News Article | February 22, 2017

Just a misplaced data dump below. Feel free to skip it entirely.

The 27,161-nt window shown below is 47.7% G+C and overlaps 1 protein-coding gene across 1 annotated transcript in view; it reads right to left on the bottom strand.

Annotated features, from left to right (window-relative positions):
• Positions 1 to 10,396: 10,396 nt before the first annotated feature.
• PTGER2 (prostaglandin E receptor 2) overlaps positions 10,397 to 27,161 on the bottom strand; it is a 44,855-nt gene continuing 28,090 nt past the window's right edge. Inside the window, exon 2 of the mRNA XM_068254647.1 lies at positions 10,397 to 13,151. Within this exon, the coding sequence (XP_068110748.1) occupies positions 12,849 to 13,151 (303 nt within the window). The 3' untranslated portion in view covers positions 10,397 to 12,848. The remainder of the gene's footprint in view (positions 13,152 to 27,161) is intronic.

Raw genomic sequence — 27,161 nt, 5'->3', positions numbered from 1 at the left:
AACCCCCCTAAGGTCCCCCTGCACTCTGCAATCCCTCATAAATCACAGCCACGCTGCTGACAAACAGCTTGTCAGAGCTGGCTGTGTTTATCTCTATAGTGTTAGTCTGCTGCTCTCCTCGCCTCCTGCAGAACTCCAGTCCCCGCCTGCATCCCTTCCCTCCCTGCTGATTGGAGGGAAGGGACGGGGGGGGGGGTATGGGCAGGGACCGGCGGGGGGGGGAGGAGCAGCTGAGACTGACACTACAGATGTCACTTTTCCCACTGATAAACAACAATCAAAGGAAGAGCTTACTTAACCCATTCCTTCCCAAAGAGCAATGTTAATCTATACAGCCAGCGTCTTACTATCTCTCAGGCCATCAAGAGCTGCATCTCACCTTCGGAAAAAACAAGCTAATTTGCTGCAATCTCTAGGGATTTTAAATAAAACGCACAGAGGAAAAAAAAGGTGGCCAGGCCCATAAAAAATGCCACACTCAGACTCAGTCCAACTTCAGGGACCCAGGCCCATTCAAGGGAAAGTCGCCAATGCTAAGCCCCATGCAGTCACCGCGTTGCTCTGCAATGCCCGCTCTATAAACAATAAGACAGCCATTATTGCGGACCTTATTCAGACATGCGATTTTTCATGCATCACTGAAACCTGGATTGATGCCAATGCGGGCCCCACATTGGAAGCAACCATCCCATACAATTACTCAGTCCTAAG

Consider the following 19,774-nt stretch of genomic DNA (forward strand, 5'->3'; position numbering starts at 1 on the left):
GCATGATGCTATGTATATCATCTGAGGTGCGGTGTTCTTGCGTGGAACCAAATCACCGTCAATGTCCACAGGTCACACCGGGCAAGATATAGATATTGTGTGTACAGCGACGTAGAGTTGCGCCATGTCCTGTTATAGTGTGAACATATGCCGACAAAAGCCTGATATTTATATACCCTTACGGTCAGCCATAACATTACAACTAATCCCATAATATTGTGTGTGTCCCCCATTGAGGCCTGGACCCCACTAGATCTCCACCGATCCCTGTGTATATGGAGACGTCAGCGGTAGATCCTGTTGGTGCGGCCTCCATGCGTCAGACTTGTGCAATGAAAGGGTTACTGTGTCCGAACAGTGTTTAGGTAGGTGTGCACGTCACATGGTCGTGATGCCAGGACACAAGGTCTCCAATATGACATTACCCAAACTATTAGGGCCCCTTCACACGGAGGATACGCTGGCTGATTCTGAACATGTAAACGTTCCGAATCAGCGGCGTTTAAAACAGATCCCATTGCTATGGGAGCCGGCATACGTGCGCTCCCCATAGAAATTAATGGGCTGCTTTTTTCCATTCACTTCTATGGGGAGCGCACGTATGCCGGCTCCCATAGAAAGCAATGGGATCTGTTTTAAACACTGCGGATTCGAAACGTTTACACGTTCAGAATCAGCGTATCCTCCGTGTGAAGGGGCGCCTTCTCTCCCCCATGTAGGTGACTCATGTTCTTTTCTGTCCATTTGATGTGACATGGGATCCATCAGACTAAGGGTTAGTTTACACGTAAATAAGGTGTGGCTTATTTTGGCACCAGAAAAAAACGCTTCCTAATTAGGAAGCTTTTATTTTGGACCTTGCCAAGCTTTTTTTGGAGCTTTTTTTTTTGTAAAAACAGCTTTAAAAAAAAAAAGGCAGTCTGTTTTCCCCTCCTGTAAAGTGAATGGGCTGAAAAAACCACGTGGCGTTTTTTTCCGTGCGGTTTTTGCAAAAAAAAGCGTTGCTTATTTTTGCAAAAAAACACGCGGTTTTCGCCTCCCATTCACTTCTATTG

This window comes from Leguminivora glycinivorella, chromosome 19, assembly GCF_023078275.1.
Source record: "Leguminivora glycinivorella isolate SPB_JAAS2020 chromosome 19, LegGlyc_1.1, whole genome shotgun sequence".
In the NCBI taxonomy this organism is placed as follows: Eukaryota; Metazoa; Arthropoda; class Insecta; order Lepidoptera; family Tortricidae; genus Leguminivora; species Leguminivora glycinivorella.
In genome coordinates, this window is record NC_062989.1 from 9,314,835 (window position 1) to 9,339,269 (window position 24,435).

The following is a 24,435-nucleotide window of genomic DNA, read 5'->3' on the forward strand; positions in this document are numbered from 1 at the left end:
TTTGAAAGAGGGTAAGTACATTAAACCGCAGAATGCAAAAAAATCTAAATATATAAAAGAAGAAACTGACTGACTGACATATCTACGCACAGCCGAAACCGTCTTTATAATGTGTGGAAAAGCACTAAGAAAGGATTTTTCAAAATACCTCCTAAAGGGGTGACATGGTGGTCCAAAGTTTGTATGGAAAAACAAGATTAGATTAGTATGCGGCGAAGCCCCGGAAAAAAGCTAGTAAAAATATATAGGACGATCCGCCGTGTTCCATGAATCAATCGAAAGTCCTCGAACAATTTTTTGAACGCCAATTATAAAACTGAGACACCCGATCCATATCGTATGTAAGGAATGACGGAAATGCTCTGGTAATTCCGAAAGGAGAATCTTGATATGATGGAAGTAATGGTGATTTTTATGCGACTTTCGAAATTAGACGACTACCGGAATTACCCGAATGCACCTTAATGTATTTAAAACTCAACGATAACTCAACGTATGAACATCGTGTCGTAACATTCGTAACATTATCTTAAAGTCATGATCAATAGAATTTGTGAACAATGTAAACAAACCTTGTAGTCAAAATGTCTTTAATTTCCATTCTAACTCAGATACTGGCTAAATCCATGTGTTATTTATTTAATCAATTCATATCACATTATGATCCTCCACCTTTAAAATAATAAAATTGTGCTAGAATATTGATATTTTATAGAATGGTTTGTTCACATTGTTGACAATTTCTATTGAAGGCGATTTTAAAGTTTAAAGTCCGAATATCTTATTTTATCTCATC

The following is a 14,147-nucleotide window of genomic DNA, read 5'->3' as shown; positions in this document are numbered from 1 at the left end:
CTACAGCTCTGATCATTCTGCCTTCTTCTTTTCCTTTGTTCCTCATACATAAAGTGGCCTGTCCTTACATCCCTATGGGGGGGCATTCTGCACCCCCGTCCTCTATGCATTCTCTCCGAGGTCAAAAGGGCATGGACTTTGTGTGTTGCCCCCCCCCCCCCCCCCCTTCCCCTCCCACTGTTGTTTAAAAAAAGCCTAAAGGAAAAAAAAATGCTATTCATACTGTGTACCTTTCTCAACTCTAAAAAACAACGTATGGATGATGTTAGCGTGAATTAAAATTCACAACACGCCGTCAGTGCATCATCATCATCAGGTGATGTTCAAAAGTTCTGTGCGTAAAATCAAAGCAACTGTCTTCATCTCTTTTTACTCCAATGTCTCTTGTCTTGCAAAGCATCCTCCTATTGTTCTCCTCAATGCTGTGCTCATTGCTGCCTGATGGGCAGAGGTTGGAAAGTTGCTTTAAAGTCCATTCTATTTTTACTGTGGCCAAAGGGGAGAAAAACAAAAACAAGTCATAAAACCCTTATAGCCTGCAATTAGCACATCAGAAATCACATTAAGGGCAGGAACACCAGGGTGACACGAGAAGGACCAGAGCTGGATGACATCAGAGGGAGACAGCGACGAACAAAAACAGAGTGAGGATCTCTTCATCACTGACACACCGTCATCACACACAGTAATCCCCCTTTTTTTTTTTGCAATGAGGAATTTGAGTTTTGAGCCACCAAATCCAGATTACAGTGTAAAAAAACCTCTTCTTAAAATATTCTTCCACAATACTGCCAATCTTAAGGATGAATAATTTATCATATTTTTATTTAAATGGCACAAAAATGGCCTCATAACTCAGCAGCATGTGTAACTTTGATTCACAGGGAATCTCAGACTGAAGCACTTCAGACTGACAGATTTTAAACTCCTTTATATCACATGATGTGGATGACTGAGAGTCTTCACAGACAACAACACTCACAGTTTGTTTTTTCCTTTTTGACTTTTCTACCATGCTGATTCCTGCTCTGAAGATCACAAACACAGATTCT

LOS ANGELES & JERUSALEM--(BUSINESS WIRE)--Phytecs Inc., a biotechnology company exploring innovative research into and potential treatments targeting the endocannabinoid system (ECS), together with Yissum Research Development Company, the technology-transfer company of the Hebrew University of Jerusalem, announced a new partnership with two aims: to synthesize novel compounds that show increased efficacy over existing phytocannabinoids in targeting specific elements of the ECS, a key homeostatic regulator of the human body; and to continue testing semi-synthetic, patented fluorinated cannabidiol (F-CBD) compounds developed under a previous licensing agreement, which was signed with Yissum, University of São Paulo (USP) and Federal University of Rio Grande Do Sul (UFRGS). Work conducted under the new partnership will complement Phytecs’ existing research into therapeutic applications for various phytocannabinoids and terpenoids sourced from cannabis, and combinations thereof. A Hebrew University research team led by Professor Raphael Mechoulam, MS, PhD, working closely with Tamás Bíró, MD, PhD, DSc, director of applied research for Phytecs, and other members of the Phytecs Scientific Advisory Board, will explore new therapeutic opportunities offered by these compounds for certain health conditions, with an initial focus on mental and immune disorders. The new Phytecs-Yissum partnership will also build on previous licenses between the two organizations that led to compounds currently under investigation as treatments for central nervous system (CNS) and skin disorders. Financial details of the partnership were not disclosed. Professor Mechoulam, whose pioneering work during the past half-century has supported a global expansion of research into phytocannabinoids from cannabis and other plants, said: “I am gratified to see the growing understanding among physicians and researchers of the body’s native ECS and its role in homeostatic regulation. Since ECS dysregulation is implicated in multiple pathological conditions, data suggests that modulating the ECS may have benefits across a huge range of human diseases. “My team at Hebrew University shares confidence with Yissum and Phytecs that our work will identify compounds with even greater therapeutic promise than the naturally occurring cannabis compounds (e.g. THC or CBD) my lab identified decades ago. We are particularly excited to extend our already productive partnership with testing on the patented F-CBD compounds licensed exclusively by Phytecs.” Dr. Bíró said: “Data from preclinical work previously conducted by Phytecs in partnership with Yissum is already encouraging in assays for epilepsy, schizophrenia, anxiety and depression, among other areas. For example, we are hopeful that F-CBD compounds, which exhibit greater efficacies and potencies than CBD, will one day deliver the same or greater benefits to patients with CNS disorders as may be possible with CBD, at lower therapeutic doses. We are thrilled to be able to build upon this in close collaboration with Professor Mechoulam as we apply his and his team’s deep expertise.” Gary Hiller, president and COO of Phytecs, said: “We are excited to be building upon the data generated from our work with F-CBD by expanding our research slate, creating a pipeline of semi-synthetics and identifying new and more effective compounds – as well as putting together a world-leading team to translate ECS knowledge into value for patients. This pipeline correlates perfectly with our continued work on phytocannabinoids and reflects our focus on developing effective, efficient, accessible ECS therapeutic agents, regardless of their source.” Dr. Shoshi Keynan, vice president of healthcare business development at Yissum, said: “New cannabinoid research under the Phytecs-Yissum partnership promises to yield significant commercial opportunities and solutions for patients in the coming decade, not just in well-known areas such as treatment-resistant childhood epilepsy and pain relief, but in other disorders across a wide range of health areas including dermatology and mental health.” About Phytecs Phytecs is a biotechnology company developing interventions that address the endocannabinoid system (ECS). The Phytecs team pioneered the modern understanding of how the ECS regulates aspects of physiology including immunity, pain, inflammation, mood, emotion, learning, memory, metabolism, appetite, weight, sleep, embryo development, neuroprotection and stress response; and how dysregulation of the system affects human health and disease. The unique Phytecs R&D and product development platform includes not only compounds isolated from the Cannabis plant but also novel, highly effective synthetic and semi-synthetic cannabinoid agents. Phytecs is currently conducting research in the United States, Hungary, Israel and Switzerland. www.phytecs.com The Phytecs logo is a registered trademark of Phytecs, Inc. About Yissum Yissum Research Development Company of the Hebrew University of Jerusalem Ltd. was founded in 1964 to protect and commercialize the Hebrew University’s intellectual property. Products based on Hebrew University technologies that have been commercialized by Yissum currently generate $2 billion in annual sales. Ranked among the top technology transfer companies in the world, Yissum has registered over 9,325 patents covering 2,600 inventions; has licensed out 880 technologies and has spun out 110 companies including Mobileye, Briefcam, Orcam, Avraham Pharmaceuticals, Betalin Therapeutics, CollPlant and Qlight Nanotech. Yissum’s business partners span the globe and include companies such as Microsoft, Intel, Johnson & Johnson, Novartis, Roche, Merck, Teva, Syngenta, Monsanto and many more. For further information please visit www.yissum.co.il.